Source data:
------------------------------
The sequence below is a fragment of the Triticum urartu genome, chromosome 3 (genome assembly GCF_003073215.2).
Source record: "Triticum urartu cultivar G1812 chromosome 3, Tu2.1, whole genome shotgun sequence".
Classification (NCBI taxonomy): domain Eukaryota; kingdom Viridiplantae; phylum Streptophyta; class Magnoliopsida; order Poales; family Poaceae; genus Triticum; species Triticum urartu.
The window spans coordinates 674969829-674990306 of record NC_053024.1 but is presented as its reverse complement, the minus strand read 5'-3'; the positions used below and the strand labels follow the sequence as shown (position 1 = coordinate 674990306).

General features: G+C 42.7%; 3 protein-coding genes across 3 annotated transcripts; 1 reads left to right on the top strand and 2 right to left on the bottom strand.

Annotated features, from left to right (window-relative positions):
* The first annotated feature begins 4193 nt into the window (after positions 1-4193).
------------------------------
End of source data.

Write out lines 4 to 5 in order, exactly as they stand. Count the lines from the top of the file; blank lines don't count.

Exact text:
The window spans coordinates 674969829-674990306 of record NC_053024.1 but is presented as its reverse complement, the minus strand read 5'-3'; the positions used below and the strand labels follow the sequence as shown (position 1 = coordinate 674990306).

General features: G+C 42.7%; 3 protein-coding genes across 3 annotated transcripts; 1 reads left to right on the top strand and 2 right to left on the bottom strand.